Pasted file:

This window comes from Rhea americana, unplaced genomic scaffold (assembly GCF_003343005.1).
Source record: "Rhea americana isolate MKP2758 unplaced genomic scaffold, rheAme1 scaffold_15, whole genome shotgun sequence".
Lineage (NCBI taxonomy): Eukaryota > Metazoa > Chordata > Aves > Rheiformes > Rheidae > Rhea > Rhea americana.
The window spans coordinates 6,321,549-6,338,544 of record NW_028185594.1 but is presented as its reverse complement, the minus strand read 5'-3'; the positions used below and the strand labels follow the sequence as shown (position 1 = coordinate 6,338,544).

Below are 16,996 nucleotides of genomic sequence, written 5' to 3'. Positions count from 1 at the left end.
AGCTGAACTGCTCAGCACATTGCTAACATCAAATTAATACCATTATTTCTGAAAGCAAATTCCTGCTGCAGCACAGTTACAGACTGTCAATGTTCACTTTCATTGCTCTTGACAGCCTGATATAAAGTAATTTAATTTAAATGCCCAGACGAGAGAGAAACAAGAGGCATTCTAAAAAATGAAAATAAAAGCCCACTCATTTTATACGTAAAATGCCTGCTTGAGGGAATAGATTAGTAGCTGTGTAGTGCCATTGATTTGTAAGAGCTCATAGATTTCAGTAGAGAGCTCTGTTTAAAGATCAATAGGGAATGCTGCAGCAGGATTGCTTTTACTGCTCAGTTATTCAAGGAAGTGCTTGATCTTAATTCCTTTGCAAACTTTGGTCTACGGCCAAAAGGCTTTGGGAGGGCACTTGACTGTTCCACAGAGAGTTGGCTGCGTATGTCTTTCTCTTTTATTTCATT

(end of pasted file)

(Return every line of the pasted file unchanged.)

This window comes from Rhea americana, unplaced genomic scaffold (assembly GCF_003343005.1).
Source record: "Rhea americana isolate MKP2758 unplaced genomic scaffold, rheAme1 scaffold_15, whole genome shotgun sequence".
Lineage (NCBI taxonomy): Eukaryota > Metazoa > Chordata > Aves > Rheiformes > Rheidae > Rhea > Rhea americana.
The window spans coordinates 6,321,549-6,338,544 of record NW_028185594.1 but is presented as its reverse complement, the minus strand read 5'-3'; the positions used below and the strand labels follow the sequence as shown (position 1 = coordinate 6,338,544).

Below are 16,996 nucleotides of genomic sequence, written 5' to 3'. Positions count from 1 at the left end.
AGCTGAACTGCTCAGCACATTGCTAACATCAAATTAATACCATTATTTCTGAAAGCAAATTCCTGCTGCAGCACAGTTACAGACTGTCAATGTTCACTTTCATTGCTCTTGACAGCCTGATATAAAGTAATTTAATTTAAATGCCCAGACGAGAGAGAAACAAGAGGCATTCTAAAAAATGAAAATAAAAGCCCACTCATTTTATACGTAAAATGCCTGCTTGAGGGAATAGATTAGTAGCTGTGTAGTGCCATTGATTTGTAAGAGCTCATAGATTTCAGTAGAGAGCTCTGTTTAAAGATCAATAGGGAATGCTGCAGCAGGATTGCTTTTACTGCTCAGTTATTCAAGGAAGTGCTTGATCTTAATTCCTTTGCAAACTTTGGTCTACGGCCAAAAGGCTTTGGGAGGGCACTTGACTGTTCCACAGAGAGTTGGCTGCGTATGTCTTTCTCTTTTATTTCATT